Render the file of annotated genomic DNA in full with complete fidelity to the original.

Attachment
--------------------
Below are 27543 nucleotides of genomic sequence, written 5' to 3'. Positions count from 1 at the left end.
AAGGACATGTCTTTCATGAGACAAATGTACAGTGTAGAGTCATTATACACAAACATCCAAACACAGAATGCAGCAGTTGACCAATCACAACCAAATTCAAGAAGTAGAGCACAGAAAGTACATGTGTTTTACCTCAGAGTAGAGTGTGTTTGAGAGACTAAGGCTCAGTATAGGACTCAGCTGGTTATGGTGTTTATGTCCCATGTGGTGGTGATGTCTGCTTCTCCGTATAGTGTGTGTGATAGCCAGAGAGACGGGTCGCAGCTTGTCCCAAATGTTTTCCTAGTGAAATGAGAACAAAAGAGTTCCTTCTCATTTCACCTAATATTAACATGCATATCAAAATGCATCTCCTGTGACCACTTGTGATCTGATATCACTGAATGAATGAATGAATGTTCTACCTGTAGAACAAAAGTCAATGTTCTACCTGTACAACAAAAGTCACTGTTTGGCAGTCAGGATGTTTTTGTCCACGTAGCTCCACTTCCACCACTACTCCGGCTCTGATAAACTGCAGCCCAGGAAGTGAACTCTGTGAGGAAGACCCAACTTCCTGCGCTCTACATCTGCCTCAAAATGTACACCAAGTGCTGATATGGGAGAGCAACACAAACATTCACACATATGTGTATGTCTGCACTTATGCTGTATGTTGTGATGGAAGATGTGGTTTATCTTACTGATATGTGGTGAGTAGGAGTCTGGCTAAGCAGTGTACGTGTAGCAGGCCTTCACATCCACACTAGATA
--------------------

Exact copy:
Below are 27543 nucleotides of genomic sequence, written 5' to 3'. Positions count from 1 at the left end.
AAGGACATGTCTTTCATGAGACAAATGTACAGTGTAGAGTCATTATACACAAACATCCAAACACAGAATGCAGCAGTTGACCAATCACAACCAAATTCAAGAAGTAGAGCACAGAAAGTACATGTGTTTTACCTCAGAGTAGAGTGTGTTTGAGAGACTAAGGCTCAGTATAGGACTCAGCTGGTTATGGTGTTTATGTCCCATGTGGTGGTGATGTCTGCTTCTCCGTATAGTGTGTGTGATAGCCAGAGAGACGGGTCGCAGCTTGTCCCAAATGTTTTCCTAGTGAAATGAGAACAAAAGAGTTCCTTCTCATTTCACCTAATATTAACATGCATATCAAAATGCATCTCCTGTGACCACTTGTGATCTGATATCACTGAATGAATGAATGAATGTTCTACCTGTAGAACAAAAGTCAATGTTCTACCTGTACAACAAAAGTCACTGTTTGGCAGTCAGGATGTTTTTGTCCACGTAGCTCCACTTCCACCACTACTCCGGCTCTGATAAACTGCAGCCCAGGAAGTGAACTCTGTGAGGAAGACCCAACTTCCTGCGCTCTACATCTGCCTCAAAATGTACACCAAGTGCTGATATGGGAGAGCAACACAAACATTCACACATATGTGTATGTCTGCACTTATGCTGTATGTTGTGATGGAAGATGTGGTTTATCTTACTGATATGTGGTGAGTAGGAGTCTGGCTAAGCAGTGTACGTGTAGCAGGCCTTCACATCCACACTAGATA